This article has Open Peer Review reports available.
Adrenaline overdose in pediatric anaphylaxis: a case report
© The Author(s). 2017
Received: 2 April 2017
Accepted: 10 April 2017
Published: 8 May 2017
Adrenaline is the standard treatment for anaphylaxis but appropriate administration remains challenging, and iatrogenic overdose is easily overlooked. Despite the established importance of pediatric blood pressure measurement, its use remains inconsistent in clinical practice.
We report a case of adrenaline overdose in a 9-year-old white boy with anaphylaxis, where signs of adrenaline overdose were indistinguishable from progressive shock until blood pressure measurement was taken.
The consequences of under-dosing adrenaline in anaphylaxis are well-recognized, but the converse is less so. Blood pressure measurement should be a routine part of pediatric assessment as it is key to differentiating adrenaline overdose from anaphylactic shock.
Anaphylaxis, the most severe form of allergic reaction, is a life-threatening multi-systemic inflammatory process [1, 2] mediated by immunoglobulin E (IgE) . The incidence of anaphylaxis in the pediatric group aged 5 to 14 has shown a marked upwards trend since 1990 [4, 5], and with the rapid onset and progression of the disease process, prompt action is key to successful management. Adrenaline is the recommended first line treatment in Australia, either through an autoinjector (commonly used in the community) or adrenaline ampoules and syringes . Its use can be challenging due to non-intuitive dilution and dosing – particularly in the pediatric population.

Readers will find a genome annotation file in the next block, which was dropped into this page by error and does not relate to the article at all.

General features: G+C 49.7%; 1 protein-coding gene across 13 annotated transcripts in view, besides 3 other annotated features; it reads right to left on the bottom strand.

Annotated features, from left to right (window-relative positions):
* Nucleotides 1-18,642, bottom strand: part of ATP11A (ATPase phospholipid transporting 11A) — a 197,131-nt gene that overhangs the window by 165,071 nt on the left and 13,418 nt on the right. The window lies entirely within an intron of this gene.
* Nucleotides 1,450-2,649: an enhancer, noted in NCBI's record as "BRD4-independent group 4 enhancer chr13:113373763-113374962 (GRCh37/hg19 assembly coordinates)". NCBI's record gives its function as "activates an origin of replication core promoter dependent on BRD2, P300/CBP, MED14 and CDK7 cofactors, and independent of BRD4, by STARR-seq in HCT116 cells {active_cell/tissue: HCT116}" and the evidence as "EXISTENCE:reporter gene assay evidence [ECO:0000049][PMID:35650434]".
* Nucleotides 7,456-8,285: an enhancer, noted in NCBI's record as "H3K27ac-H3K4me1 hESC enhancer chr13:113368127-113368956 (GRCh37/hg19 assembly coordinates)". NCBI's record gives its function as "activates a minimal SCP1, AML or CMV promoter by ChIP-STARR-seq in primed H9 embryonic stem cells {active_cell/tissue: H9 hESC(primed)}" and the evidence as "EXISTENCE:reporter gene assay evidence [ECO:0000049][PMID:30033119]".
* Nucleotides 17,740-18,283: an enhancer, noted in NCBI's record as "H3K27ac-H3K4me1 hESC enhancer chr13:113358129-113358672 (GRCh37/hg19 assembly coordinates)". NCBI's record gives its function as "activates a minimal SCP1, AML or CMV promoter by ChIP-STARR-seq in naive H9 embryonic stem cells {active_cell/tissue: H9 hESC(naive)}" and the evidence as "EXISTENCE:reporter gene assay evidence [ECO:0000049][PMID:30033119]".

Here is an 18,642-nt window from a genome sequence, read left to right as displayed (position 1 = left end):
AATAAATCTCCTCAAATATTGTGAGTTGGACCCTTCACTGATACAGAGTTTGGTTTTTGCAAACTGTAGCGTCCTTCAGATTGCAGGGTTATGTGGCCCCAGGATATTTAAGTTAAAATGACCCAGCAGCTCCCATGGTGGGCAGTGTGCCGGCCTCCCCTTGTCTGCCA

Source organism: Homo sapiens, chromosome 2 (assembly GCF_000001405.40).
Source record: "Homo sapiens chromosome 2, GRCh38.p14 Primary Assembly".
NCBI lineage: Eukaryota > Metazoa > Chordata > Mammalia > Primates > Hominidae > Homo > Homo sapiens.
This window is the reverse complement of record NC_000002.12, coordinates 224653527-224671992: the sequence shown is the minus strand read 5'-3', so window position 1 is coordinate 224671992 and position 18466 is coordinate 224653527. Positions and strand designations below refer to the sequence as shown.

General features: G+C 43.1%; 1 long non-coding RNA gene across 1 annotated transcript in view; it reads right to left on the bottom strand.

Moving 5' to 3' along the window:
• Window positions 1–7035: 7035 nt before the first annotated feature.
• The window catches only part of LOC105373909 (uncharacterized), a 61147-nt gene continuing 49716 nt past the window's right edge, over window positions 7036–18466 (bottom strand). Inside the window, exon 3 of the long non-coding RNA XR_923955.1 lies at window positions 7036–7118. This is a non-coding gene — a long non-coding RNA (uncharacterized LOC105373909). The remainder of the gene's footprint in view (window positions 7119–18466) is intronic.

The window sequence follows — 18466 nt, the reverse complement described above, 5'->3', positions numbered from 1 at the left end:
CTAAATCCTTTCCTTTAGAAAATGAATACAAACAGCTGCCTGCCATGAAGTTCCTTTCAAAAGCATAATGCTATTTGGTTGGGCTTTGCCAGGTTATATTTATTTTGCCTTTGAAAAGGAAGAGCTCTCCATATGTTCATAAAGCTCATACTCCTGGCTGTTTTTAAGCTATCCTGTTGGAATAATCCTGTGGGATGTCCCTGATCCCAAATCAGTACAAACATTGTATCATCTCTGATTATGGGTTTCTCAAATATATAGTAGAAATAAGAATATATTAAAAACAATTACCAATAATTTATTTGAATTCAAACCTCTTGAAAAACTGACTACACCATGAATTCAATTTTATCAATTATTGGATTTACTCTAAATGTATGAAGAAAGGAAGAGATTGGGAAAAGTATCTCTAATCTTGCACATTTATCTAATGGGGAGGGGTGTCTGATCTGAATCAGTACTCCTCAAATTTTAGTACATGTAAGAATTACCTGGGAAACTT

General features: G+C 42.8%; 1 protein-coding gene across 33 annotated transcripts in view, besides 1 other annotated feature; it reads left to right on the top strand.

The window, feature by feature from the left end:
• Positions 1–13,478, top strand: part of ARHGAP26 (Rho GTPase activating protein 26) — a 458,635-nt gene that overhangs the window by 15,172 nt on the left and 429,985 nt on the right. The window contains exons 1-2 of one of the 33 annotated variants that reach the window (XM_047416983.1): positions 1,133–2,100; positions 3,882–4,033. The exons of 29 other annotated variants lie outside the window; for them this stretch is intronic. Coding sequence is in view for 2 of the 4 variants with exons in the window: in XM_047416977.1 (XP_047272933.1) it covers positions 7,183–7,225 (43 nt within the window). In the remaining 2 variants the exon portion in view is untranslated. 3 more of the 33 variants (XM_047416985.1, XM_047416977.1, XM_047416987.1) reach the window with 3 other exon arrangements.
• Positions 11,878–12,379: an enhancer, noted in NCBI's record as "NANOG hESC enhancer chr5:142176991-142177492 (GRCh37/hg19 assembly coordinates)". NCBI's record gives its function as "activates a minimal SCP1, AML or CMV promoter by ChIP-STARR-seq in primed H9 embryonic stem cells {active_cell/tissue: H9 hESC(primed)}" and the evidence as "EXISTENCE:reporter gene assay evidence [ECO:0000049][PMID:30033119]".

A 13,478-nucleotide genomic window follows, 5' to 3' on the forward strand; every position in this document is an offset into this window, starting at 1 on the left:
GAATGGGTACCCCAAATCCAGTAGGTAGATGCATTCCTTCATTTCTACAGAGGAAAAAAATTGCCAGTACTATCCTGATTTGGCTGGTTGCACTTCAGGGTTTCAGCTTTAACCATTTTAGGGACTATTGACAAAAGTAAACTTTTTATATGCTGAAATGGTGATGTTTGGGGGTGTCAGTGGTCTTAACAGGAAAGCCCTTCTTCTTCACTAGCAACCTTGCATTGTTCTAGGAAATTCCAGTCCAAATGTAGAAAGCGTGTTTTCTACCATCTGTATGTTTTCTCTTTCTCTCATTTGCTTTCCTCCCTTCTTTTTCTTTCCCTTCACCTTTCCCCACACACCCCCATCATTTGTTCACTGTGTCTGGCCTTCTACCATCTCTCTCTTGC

We describe a case of adrenaline overdose in a child experiencing anaphylaxis, and discuss the role of blood pressure to differentiate progression of anaphylaxis symptoms from adrenaline toxicity.
A 9-year-old white boy (weight 32 kg), known to have multiple allergies, asthma, and a history of anaphylaxis to dairy products and nuts, developed generalized body rash, dyspnea, and confusion after inadvertently ingesting a school meal containing a dairy product. He was promptly given 300 μg intramuscular adrenaline via a fixed-dose autoinjector, as well as 600 μg of salbutamol via metered-dose inhaler (six puffs) by his teacher in the community.